hyper-discipline, "but there is one thing wanting. I have not seen a
bright face in the ship."

A painful tale of discipline run mad, or nearly so, is unfolded by
that fascinating series of sailor-records, the Admiralty Petitions.
Many of them, it must in justice be owned, bear unqualified testimony
to the kindness and humanity of officers; but in the great majority of
cases the evidence they adduce is overwhelmingly to the contrary. And
if their language is sometimes bombastic, if their style is almost
uniformly illiterate, if they are the productions of a band of
mutinous dogs standing out for rights which they never possessed and
deserving of a halter rather than a hearing, these are circumstances
that do not in the least detract from the veracity of the allegations
they advance. The sailor appealed to his king, or to the Admiralty,
"the same as a child to its father"; and no one who peruses the story
of his wrongs, as set forth in these documents, can doubt for a moment
that he speaks the truth with all a child's simplicity.

The seamen of the _Reunion_ open the tale of oppression and
ill-usage. "Our Captain oblidges us to Wash our Linnen twice a week in
Salt Water and to put 2 Shirts on every Week, and if they do not look
as Clean as if they were washed in Fresh Water, he stops the person's
Grog which has the misfortune to displease him; and if our Hair is not
Tyd to please him, he orders it to be Cutt Off." On the
_Amphitrite_ "flogging is their portion." The men of the
_Winchelsea_ "wold sooner be Shot at like a Targaite than to
Remain." The treatment systematically meted out to the _Shannon's_
crew is more than the heart "can Cleaverly Bear"--enough, in
short, to make them "rise and Steer the Ship into an Enemies
Port." The seamen of the _Glory_ are made wretched by "beating,
blacking, tarring, putting our heads in Bags," and by being
forced to "drink half a Gallon of Salt Water" for the most trivial
breaches of discipline or decorum. On the _Blanch,_ if they get
wet and hang or spread their clothes to dry, the captain "thros them
overboard." The _Nassau's_ company find it impossible to put the
abuse they receive on paper. It is "above Humanity." Though put on
board to fight for king and country, they are used worse than dogs.
They have no encouragement to "face the Enemy with a chearful Heart."
Besides being kept "more like Convicts than free-born Britons," the
_Nymph's_ company have an unspeakable grievance. "When Engaged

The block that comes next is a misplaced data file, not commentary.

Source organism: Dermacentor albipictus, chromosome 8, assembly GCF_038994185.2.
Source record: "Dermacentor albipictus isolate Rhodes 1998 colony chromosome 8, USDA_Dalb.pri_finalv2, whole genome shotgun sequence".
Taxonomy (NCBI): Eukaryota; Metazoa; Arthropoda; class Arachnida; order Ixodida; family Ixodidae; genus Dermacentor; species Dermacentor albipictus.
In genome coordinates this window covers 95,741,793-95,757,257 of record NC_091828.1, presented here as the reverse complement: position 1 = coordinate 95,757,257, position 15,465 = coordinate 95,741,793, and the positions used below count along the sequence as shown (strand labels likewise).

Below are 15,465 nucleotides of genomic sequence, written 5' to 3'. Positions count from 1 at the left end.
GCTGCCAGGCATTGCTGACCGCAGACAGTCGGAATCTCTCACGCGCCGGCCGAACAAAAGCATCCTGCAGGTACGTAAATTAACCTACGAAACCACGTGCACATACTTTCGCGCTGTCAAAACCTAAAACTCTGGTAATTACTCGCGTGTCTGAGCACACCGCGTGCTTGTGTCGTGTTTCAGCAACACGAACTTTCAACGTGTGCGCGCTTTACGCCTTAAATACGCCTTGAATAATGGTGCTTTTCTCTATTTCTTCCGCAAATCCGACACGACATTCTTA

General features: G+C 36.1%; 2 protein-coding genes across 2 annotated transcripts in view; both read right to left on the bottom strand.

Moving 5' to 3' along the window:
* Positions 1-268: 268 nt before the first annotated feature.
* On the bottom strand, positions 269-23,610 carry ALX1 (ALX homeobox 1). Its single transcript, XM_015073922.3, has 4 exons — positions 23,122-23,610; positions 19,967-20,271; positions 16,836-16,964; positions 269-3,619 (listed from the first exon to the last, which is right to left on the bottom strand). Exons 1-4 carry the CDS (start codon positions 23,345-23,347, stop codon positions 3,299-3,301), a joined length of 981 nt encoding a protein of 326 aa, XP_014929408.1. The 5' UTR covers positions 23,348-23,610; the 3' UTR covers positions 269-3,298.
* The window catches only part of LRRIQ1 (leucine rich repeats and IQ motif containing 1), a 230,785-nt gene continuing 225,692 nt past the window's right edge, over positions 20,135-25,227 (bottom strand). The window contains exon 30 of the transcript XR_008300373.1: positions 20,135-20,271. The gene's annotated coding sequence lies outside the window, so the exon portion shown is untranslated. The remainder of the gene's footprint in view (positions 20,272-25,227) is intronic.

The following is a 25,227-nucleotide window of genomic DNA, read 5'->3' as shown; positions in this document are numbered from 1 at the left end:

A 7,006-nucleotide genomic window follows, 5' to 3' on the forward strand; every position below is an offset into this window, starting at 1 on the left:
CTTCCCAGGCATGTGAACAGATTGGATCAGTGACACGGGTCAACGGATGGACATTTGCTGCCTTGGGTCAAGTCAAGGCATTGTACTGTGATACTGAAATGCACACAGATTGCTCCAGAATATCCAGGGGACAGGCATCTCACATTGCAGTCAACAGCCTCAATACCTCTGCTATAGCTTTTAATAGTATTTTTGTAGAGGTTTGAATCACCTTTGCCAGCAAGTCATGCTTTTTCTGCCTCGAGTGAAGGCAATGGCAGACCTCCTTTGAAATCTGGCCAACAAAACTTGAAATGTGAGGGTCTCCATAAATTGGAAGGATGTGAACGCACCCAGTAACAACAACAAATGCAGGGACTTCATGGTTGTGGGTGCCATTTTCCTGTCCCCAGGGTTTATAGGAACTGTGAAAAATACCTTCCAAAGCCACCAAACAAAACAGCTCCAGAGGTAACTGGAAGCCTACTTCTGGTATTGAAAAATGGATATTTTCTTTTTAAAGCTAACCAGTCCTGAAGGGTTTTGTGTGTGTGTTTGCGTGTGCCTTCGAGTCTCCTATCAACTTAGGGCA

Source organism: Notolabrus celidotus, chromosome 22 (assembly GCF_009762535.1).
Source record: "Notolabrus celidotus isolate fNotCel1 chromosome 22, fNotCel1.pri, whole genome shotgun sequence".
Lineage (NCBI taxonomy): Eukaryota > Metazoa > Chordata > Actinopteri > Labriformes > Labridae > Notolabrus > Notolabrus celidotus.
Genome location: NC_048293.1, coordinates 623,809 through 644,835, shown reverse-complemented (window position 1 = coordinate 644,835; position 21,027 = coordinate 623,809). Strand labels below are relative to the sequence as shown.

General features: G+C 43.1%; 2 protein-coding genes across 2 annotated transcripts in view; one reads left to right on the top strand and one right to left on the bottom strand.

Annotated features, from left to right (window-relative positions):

with the Enemy off Brest, March the 9th, 1797, they even Beat us at
our Quarters, though on the Verge of Eternity." [Footnote:
_Admiralty Records_ 1. 5l25--Petitions, 1793-7.]

On the principle advanced by Rochefoucault, that there is something
not displeasing to us in the misfortunes of our friends, the sailor
doubtless derived a sort of negative satisfaction from the fact that
he was not the only one on shipboard liable to the pains and penalties
of irascibility, brutality and excessive disciplinary zeal.
Particularly was this true of his special friend the "sky-pilot" or
chaplain, that super-person who perhaps most often fell a victim to
quarter-deck ebullitions. Notably there is on record the case of one
John Cruickshank, chaplain of H.M.S. _Assurance,_ who was clapped
in irons, court-martialled and dismissed the service merely because he
happened to take--what no sailor could ever condemn him for-a drop too
much, and whilst in that condition insisted on preaching to the ship's
company when they were on the very point of going into action.
[Footnote: _Admiralty Records_ 1. 5265--Courts-Martial, 1704-5.
His zeal was unusual. Most naval chaplains thought "of nothing more
than making His Majesty's ships sinecures"] There is also that other
case of the "saucy Surgeon of the _Seahorse_" who incurred his
captain's dire displeasure all on account of candles, of which
necessary articles he, having his wife on board, thought himself
entitled to a more liberal share than was consistent with strict naval
economy; and who was, moreover, so "troblesome about his Provisions,
that if he did not always Chuse out of ye best in ye whole Ship," he
straightway got his back up and "threatened to Murder the Steward."
[Footnote: _Admiralty Records_ 1. 1470--Capt. Blowers, 3 Jan.
1710-11.] Such interludes as these would assuredly have proved highly
diverting to the foremast-man had it not been for the cat and that
savage litter of minor punishments awaiting the man who smiled.

In the matter of provisions, there can be little doubt that the sailor
shared to the full the desire evinced by the surgeon of the
_Seahorse_ to take blood-vengeance upon someone on account of
them. His "belly-timber," as old Misson so aptly if indelicately
describes it, was mostly worm-eaten or rotten, his drink indescribably

Charles II. is said to have made his breakfast off ship's diet the
morning he left the _Naseby,_ and to have pronounced it good; and
Nelson in 1803 declared it "could not possibly be improved upon."
[Footnote: _Admiralty Records_ 1. 580-Memorandum on the State of
the Fleet, 1803.] Such, however, was not the opinion of the chaplain
of the _Dartmouth,_ for after dining with his captain on an
occasion which deserves to become historic, he swore that "although he
liked that Sort of Living very well, as for the King's Allowance there
was but a Sheat of Browne Paper between it and Hell." [Footnote:
_Admiralty Records_ 1. 1464--Misdemenors Comited by Mr Edward